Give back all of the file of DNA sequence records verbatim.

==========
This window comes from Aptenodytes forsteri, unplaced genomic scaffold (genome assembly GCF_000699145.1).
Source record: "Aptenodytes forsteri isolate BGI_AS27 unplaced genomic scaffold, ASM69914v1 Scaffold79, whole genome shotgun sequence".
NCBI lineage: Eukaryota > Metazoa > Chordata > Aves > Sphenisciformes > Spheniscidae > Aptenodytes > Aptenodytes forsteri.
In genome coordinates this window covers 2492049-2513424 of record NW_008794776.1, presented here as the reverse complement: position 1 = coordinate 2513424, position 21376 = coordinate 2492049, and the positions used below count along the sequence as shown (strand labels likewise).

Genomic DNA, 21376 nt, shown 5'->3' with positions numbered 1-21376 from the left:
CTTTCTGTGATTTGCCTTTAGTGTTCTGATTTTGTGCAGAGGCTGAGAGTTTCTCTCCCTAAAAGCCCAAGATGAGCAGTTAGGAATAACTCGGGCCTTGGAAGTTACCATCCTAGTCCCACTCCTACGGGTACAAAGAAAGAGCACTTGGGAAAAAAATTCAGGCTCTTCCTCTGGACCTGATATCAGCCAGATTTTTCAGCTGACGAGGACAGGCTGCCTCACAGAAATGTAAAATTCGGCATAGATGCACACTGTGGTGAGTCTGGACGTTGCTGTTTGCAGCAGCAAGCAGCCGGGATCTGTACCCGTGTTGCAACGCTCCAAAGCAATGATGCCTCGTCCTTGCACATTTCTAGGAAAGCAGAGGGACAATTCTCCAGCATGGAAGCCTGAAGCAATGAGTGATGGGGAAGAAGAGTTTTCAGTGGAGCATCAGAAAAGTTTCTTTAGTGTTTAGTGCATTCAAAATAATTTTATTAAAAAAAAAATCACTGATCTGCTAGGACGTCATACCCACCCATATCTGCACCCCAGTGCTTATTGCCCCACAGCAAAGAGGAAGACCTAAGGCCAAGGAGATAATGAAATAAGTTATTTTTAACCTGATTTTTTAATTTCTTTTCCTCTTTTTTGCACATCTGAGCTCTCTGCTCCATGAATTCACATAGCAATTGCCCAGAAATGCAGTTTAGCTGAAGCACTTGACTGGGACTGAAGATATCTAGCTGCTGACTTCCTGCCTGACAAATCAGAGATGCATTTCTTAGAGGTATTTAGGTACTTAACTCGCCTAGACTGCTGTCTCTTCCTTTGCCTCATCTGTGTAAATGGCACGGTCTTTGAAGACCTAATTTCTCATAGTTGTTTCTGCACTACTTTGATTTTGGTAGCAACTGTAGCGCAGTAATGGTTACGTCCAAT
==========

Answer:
This window comes from Aptenodytes forsteri, unplaced genomic scaffold (genome assembly GCF_000699145.1).
Source record: "Aptenodytes forsteri isolate BGI_AS27 unplaced genomic scaffold, ASM69914v1 Scaffold79, whole genome shotgun sequence".
NCBI lineage: Eukaryota > Metazoa > Chordata > Aves > Sphenisciformes > Spheniscidae > Aptenodytes > Aptenodytes forsteri.
In genome coordinates this window covers 2492049-2513424 of record NW_008794776.1, presented here as the reverse complement: position 1 = coordinate 2513424, position 21376 = coordinate 2492049, and the positions used below count along the sequence as shown (strand labels likewise).

Genomic DNA, 21376 nt, shown 5'->3' with positions numbered 1-21376 from the left:
CTTTCTGTGATTTGCCTTTAGTGTTCTGATTTTGTGCAGAGGCTGAGAGTTTCTCTCCCTAAAAGCCCAAGATGAGCAGTTAGGAATAACTCGGGCCTTGGAAGTTACCATCCTAGTCCCACTCCTACGGGTACAAAGAAAGAGCACTTGGGAAAAAAATTCAGGCTCTTCCTCTGGACCTGATATCAGCCAGATTTTTCAGCTGACGAGGACAGGCTGCCTCACAGAAATGTAAAATTCGGCATAGATGCACACTGTGGTGAGTCTGGACGTTGCTGTTTGCAGCAGCAAGCAGCCGGGATCTGTACCCGTGTTGCAACGCTCCAAAGCAATGATGCCTCGTCCTTGCACATTTCTAGGAAAGCAGAGGGACAATTCTCCAGCATGGAAGCCTGAAGCAATGAGTGATGGGGAAGAAGAGTTTTCAGTGGAGCATCAGAAAAGTTTCTTTAGTGTTTAGTGCATTCAAAATAATTTTATTAAAAAAAAAATCACTGATCTGCTAGGACGTCATACCCACCCATATCTGCACCCCAGTGCTTATTGCCCCACAGCAAAGAGGAAGACCTAAGGCCAAGGAGATAATGAAATAAGTTATTTTTAACCTGATTTTTTAATTTCTTTTCCTCTTTTTTGCACATCTGAGCTCTCTGCTCCATGAATTCACATAGCAATTGCCCAGAAATGCAGTTTAGCTGAAGCACTTGACTGGGACTGAAGATATCTAGCTGCTGACTTCCTGCCTGACAAATCAGAGATGCATTTCTTAGAGGTATTTAGGTACTTAACTCGCCTAGACTGCTGTCTCTTCCTTTGCCTCATCTGTGTAAATGGCACGGTCTTTGAAGACCTAATTTCTCATAGTTGTTTCTGCACTACTTTGATTTTGGTAGCAACTGTAGCGCAGTAATGGTTACGTCCAAT